[EN] Database Presentation



The Squatters’ Movement, reclaiming the social use of empty buildings as residential and socio/cultural places, is a cross-European phenomenon that started around the mid 1980s in Spain and some decades before in other countries. In spite of the short duration of many squats and the fast change of activists involved, this urban movement as such has been consolidated among other alternative, new and alter-global social movements. The present research project aims to know the evolution of the Squatters’ Movement in some of the main European metropolitan areas (Madrid, Barcelona, Bilbao, Malaga, Seville, Amsterdam, Rotterdam, London, Paris, Berlin, Milan and Rome). In particular we want to explain that evolution according to the different legal, urban, socio-cultural and political contexts; the different cycles of mobilisation; and the strategic interactions between squatters, authorities, owners and other social organizations. Two principal questions arise within this theoretical framework: a) How social identities are set up through different practices of squatting, cultural expressions, discourses and social networks? b) What kind of ‘institutionalisation regimes’ had taken place according to different urban settings and different models of strategic interactions? Systematic comparison between cities can provide, then, a general test of patterns and relevant singularities in order to verify the influence of the aforementioned four factors (contexts, cycles, identities and institutionalisation) in the outcomes of the Squatters’ Movement: political socialisation and participation, socio-cultural innovation and creation, and urban restructuring.


Social impacts of the squatters’ movement are caused by a variable combination according to each city, of a) contextual structures of opportunity; b) cycles of mobilisation; c) social construction of identities; d) processes of interaction with authorities and owners.

General Aims:

1. To know the evolution of the squatters’ movement in 12 metropolitan areas (Madrid, Barcelona, Bilbao, Malaga, Seville, Amsterdam, Rotterdam, London, Paris, Berlin, Milan and Rome) according to its social, political, cultural and urban dimensions.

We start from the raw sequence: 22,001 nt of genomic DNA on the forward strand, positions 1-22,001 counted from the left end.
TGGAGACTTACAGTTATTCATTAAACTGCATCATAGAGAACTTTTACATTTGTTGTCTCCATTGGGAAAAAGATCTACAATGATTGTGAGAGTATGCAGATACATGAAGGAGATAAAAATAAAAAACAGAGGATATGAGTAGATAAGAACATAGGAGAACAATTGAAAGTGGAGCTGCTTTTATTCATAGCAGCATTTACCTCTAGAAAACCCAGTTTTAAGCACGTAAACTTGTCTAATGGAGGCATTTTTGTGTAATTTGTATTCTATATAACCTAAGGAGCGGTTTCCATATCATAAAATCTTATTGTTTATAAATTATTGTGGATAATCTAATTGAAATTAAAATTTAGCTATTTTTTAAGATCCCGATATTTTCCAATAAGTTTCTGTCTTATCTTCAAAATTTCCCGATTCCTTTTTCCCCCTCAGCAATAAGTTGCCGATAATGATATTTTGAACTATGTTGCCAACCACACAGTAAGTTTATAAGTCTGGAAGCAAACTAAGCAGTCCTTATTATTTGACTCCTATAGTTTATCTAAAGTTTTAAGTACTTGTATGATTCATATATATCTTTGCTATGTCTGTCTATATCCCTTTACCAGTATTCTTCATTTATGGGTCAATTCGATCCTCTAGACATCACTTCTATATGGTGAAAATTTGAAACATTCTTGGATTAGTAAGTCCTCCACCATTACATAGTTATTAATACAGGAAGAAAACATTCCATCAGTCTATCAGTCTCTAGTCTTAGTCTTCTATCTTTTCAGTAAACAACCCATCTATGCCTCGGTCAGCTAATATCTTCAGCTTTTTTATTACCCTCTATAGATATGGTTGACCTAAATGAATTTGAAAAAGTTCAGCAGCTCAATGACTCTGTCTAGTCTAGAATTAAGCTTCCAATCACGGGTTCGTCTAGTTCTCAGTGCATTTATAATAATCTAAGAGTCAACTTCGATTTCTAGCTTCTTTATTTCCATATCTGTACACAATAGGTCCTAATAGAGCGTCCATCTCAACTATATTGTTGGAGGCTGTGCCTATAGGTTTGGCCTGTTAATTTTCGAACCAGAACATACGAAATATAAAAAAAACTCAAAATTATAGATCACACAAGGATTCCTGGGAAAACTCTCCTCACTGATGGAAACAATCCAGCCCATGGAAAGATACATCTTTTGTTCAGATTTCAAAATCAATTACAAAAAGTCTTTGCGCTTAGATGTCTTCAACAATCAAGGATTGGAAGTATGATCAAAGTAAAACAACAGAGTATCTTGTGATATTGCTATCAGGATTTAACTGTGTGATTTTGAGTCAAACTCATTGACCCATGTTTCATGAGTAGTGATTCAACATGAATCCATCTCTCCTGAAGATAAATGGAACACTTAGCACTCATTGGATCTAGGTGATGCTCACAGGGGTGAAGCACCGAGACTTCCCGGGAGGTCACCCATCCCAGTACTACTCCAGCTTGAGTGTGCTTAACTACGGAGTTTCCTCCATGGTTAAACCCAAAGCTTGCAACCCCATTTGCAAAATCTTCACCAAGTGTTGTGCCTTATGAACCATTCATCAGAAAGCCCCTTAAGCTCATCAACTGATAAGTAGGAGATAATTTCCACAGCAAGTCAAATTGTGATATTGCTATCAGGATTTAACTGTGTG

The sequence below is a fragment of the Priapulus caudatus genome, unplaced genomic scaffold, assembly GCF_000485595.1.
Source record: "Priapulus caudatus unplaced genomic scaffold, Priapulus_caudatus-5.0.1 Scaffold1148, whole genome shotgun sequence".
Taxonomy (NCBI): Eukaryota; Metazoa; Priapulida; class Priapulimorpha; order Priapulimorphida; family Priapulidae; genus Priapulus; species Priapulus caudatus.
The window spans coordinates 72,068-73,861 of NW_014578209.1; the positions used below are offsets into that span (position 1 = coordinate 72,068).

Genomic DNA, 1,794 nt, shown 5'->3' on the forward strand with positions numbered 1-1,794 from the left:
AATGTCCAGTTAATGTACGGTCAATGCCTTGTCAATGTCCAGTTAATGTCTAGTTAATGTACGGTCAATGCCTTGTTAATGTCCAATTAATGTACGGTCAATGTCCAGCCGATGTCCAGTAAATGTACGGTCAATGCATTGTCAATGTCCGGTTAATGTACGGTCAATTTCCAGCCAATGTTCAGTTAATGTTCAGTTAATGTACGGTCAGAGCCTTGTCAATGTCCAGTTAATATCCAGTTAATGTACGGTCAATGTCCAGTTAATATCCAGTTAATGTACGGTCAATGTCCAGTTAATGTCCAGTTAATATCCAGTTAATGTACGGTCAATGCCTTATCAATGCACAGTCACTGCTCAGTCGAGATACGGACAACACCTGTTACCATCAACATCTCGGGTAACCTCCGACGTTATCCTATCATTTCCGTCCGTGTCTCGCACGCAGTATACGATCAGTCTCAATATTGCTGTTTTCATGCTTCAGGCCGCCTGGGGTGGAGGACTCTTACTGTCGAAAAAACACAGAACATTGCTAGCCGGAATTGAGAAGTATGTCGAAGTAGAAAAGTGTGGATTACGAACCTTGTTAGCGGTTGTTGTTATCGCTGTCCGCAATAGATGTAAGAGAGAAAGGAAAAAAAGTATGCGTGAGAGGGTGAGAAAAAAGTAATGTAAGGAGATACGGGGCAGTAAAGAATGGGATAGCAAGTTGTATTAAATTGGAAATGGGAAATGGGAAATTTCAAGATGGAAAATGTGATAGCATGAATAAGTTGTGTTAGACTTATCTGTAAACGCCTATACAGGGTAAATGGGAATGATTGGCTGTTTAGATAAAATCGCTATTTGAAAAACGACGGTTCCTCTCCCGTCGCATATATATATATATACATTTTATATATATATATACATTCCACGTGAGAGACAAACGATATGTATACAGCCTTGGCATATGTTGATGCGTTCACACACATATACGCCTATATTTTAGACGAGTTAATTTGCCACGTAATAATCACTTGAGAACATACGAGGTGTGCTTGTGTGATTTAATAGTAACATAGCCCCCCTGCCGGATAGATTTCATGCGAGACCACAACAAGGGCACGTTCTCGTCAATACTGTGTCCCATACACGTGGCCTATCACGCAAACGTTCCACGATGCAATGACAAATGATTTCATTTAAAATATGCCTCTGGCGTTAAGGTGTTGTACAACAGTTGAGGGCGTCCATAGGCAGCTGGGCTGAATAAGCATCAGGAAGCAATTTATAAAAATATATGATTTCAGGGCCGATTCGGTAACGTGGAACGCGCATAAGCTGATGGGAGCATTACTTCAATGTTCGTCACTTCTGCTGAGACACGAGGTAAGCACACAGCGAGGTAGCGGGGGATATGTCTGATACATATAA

2. To determine the variations between the cases and their common patterns according to the structural factors: contexts, cycles, identities and institutionalisation regimes.

3. To discover the causal relations between the structural factors and the social impacts of the squatters’ movement.

Specific Aims:

To identify the singularities of the political, legal, social, urban and cultural opportunity structures for the squatters’ movement in each metropolitan area.

To establish the cycles of evolution and mobilisation of the squatters’ movements in order to determine the main factors which had an influence on their emergence and expansion.

To know the processes of symbolic and discursive performance which are crucial to define the social identities of squatting and those of the actors involved in their social networks.

To analyse the specific institutionalisation regimes by looking at the interactions between activists, authorities and owners.

To define the social, political, cultural and urban impacts of the squatters’ movements on their local, national and European contexts.


1/ Historic data bases.
2/ Analysis of urban areas and maps.
3/ Discourse analysis (interviews, videos, symbols, texts, websites, mass media…).
4/ Participant observation of practices, spaces, conflicts, events and discourses.
5/ Social network analysis.
6/ E-surveys.